There, geese are hazed with dogs and eggs are oiled on city and private property.
While the dog hazing keeps geese away from specific waterways and properties, Sesto said, “hazing doesn’t manage the population. It just manages those particular geese on a particular property. The oiling changes the population.”
Greenwich’s program also includes educating residents on how to oil the eggs themselves, but residents can also allow the city to do so, Sesto said.
Controlling a goose overpopulation “is not just a municipal solution. It has to be a community solution,” Sesto said. “If you’re only doing it in public parks, you’ll never get a handle on it.”
Despite the success of Greenwich’s nonlethal program, Sesto doesn’t oppose culling if a big population reduction is needed.
“Euthanasia is going to knock the population down, then you can hold that steady with the egg oiling,” Sesto said.
The GeesePeace program
Greenwich’s program was based on a protocol created by a Virginia-based nonprofit called GeesePeace, which advocates a three-pronged approach of egg oiling, dog hazing and an educational campaign urging people not to feed geese.
GeesePeace national program director David Feld, a retired engineer from Virginia, co-founded the program in 1999 because of a conflict concerning geese in his community.
Feld attended a January meeting in Denver about the local Canada goose issue.
In addition to oiling, Feld said the key is to make Denver’s waterways — which serve as safe retreats for geese where most predators can’t go — undesirable for geese. That’s done with dogs on shore and in boats on the water, stationed during a specific time period.
Feld said the program is low cost and effective, in large part because it taps into a Canada goose’s inbred desire to fly north — an instinct Feld said is present even in non-migratory resident geese like those found in Denver.
If geese find the environment undesirable, they’ll go elsewhere, Feld said.
“It always works,” he said. “They either fly north or fly to other water bodies.”
Geese won’t leave an area, however, Feld added, if they have goslings, which is why he believes egg oiling is also critical.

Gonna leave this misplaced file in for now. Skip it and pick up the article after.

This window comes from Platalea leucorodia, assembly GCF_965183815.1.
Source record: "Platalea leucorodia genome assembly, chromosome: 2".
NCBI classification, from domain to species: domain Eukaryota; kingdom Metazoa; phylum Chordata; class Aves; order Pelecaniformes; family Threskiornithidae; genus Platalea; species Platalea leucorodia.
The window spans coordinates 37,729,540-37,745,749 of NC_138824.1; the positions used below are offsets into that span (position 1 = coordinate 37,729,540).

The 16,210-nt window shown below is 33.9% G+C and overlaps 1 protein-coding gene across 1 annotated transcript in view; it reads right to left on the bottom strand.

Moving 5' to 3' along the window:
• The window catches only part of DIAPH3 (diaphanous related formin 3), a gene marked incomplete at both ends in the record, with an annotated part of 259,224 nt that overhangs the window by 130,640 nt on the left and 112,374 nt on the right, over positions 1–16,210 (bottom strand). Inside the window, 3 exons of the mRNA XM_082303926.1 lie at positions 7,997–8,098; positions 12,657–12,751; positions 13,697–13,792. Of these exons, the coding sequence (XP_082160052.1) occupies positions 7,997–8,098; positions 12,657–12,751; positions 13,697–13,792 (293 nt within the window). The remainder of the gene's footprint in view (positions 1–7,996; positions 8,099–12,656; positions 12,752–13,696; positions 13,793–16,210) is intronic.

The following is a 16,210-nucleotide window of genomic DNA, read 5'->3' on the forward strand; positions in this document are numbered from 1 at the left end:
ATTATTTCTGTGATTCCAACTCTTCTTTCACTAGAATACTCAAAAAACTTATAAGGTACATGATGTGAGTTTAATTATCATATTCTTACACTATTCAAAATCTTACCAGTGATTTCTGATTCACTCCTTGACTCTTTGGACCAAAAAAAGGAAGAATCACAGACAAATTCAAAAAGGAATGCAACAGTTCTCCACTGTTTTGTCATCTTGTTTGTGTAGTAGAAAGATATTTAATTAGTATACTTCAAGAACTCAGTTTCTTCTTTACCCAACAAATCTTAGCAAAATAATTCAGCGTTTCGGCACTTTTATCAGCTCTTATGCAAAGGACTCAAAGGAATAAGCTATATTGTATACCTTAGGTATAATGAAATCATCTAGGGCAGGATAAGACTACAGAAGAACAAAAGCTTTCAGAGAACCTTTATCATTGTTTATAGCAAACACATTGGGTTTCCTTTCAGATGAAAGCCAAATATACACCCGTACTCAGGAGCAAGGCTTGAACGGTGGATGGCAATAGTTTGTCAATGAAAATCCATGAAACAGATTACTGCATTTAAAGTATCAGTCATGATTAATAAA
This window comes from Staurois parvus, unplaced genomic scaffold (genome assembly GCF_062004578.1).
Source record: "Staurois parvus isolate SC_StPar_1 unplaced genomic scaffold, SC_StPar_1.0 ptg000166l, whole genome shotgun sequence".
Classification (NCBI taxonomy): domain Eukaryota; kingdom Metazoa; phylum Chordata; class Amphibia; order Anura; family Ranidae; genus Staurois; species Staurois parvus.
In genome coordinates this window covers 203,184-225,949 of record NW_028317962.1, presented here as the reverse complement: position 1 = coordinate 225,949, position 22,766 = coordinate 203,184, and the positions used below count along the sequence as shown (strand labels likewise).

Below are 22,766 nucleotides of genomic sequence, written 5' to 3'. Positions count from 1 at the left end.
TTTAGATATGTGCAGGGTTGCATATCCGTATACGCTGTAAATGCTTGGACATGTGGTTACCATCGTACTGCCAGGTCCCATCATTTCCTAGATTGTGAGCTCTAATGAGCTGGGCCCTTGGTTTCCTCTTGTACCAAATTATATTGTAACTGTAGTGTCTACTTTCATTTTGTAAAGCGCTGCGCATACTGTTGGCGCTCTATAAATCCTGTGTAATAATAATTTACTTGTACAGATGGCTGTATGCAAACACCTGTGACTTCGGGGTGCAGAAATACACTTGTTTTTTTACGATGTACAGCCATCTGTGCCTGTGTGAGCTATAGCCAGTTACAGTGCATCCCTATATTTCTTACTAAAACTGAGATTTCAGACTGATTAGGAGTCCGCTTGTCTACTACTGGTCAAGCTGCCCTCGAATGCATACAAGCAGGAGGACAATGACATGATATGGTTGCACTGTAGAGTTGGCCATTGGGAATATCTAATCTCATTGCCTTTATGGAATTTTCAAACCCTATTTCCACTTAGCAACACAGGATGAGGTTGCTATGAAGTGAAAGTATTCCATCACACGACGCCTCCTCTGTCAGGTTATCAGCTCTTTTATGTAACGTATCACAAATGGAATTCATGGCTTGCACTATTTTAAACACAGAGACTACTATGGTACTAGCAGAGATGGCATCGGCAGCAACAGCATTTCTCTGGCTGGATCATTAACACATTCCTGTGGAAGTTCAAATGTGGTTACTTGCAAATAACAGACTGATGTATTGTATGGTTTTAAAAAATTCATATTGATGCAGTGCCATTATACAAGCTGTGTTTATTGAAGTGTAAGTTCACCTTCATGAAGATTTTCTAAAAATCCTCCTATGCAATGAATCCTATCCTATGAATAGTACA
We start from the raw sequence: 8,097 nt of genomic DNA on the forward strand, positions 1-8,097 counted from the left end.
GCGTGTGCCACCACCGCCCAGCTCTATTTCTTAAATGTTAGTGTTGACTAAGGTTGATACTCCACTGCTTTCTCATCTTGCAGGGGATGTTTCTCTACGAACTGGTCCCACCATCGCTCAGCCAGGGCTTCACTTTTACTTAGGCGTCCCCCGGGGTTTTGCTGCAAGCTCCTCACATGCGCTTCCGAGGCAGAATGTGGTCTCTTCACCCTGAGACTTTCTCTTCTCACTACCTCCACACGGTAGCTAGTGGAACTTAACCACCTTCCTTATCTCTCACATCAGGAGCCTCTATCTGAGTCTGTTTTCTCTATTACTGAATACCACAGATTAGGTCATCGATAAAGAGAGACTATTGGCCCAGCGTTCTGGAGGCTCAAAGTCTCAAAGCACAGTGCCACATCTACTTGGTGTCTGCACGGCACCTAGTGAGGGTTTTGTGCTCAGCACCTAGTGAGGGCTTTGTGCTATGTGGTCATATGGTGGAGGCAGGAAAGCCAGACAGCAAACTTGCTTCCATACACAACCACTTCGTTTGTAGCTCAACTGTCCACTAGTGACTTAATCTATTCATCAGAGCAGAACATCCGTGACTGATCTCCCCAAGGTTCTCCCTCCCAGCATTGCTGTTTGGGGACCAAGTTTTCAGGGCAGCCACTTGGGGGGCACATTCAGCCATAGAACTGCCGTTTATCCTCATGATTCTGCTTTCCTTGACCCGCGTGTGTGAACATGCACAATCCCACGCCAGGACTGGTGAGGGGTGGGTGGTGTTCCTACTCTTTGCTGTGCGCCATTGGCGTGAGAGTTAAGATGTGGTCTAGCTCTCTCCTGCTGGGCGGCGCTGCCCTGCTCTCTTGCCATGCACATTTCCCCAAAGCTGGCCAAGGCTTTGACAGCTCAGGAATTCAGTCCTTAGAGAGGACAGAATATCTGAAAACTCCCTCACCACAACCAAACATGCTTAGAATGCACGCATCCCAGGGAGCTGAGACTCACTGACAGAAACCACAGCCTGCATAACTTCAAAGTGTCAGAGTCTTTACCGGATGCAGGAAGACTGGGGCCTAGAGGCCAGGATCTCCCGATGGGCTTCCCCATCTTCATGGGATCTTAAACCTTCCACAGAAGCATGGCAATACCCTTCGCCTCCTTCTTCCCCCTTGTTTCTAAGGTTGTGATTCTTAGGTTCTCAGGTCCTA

“I’m not a goose lover. I’m an engineer and I like to solve problems,” he said. “This is high gain and low cost. It gets both sides working together instead of fighting. Right now in Denver, you have a broken community. There’s no reason why that should be.”
Culling a common practice
Washington Park resident Steve Spirn, who represents Citizens to Restore the Parks, said his group supports any method that will keep Denver parks free of goose waste.
He and his neighbors helped create the citizen group in 2016, garnering support from 1,500 people who signed a petition to resolve the issue.
“Our issue has been about not stepping in goose poop,” Spirn said. “There are legitimate health and safety issues. We’ve collected at least 50 scientific and medical papers to support that. And overpopulation can cause problems, including for the geese themselves.”
Spirn added that Citizens to Restore the Parks encouraged city council and the parks department to take nonlethal action, but was content with Denver Parks’ decision to cull.
“You move to Colorado and Denver for nature, and animals are part of nature,” Spirn said. “The difference is this — the nonlethal doesn’t work. Our position was and is the last step may have to be lethal.”
He said the group felt the overpopulation of geese in parks got to the point that culling was necessary, which in turn, likely reduced some of the health and safety issues.
“We don’t have enough expertise to know what else they could have done short of culling,” Spirn said. “We’d be most happy if nonlethal would work. If there are other methods to be tried, we’re in favor. But we’re also realistic.”
Denver Parks’ Karvaski said culling is a commonly used technique, often implemented with no public input or objection.
“We have, for years, taken community input regarding the situation,” Karvaski said. “But we’ve been tasked with the management of wildlife in the city. We make the best decision we can based on that responsibility.”